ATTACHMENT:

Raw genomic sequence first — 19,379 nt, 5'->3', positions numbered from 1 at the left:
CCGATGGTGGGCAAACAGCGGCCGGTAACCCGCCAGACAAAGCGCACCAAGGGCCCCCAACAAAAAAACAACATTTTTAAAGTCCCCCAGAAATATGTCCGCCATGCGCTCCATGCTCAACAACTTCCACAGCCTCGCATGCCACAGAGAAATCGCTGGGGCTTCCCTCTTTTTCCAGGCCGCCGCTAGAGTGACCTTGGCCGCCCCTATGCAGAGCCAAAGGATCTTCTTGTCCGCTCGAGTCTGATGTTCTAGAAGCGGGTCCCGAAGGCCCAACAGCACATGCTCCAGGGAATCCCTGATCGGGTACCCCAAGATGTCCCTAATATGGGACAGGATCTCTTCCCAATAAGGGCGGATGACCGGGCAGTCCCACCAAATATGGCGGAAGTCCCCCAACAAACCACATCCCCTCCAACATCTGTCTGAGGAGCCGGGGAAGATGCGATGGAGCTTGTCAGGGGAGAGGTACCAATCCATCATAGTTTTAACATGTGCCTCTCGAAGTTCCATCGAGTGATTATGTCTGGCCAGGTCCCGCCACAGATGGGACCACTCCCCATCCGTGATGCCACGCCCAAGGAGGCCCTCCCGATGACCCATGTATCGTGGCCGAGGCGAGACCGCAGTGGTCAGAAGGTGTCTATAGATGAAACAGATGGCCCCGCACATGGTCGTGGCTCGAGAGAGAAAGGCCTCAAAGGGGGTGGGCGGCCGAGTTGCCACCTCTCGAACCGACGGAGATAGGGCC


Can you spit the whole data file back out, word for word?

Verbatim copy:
Raw genomic sequence first — 19,379 nt, 5'->3', positions numbered from 1 at the left:
CCGATGGTGGGCAAACAGCGGCCGGTAACCCGCCAGACAAAGCGCACCAAGGGCCCCCAACAAAAAAACAACATTTTTAAAGTCCCCCAGAAATATGTCCGCCATGCGCTCCATGCTCAACAACTTCCACAGCCTCGCATGCCACAGAGAAATCGCTGGGGCTTCCCTCTTTTTCCAGGCCGCCGCTAGAGTGACCTTGGCCGCCCCTATGCAGAGCCAAAGGATCTTCTTGTCCGCTCGAGTCTGATGTTCTAGAAGCGGGTCCCGAAGGCCCAACAGCACATGCTCCAGGGAATCCCTGATCGGGTACCCCAAGATGTCCCTAATATGGGACAGGATCTCTTCCCAATAAGGGCGGATGACCGGGCAGTCCCACCAAATATGGCGGAAGTCCCCCAACAAACCACATCCCCTCCAACATCTGTCTGAGGAGCCGGGGAAGATGCGATGGAGCTTGTCAGGGGAGAGGTACCAATCCATCATAGTTTTAACATGTGCCTCTCGAAGTTCCATCGAGTGATTATGTCTGGCCAGGTCCCGCCACAGATGGGACCACTCCCCATCCGTGATGCCACGCCCAAGGAGGCCCTCCCGATGACCCATGTATCGTGGCCGAGGCGAGACCGCAGTGGTCAGAAGGTGTCTATAGATGAAACAGATGGCCCCGCACATGGTCGTGGCTCGAGAGAGAAAGGCCTCAAAGGGGGTGGGCGGCCGAGTTGCCACCTCTCGAACCGACGGAGATAGGGCC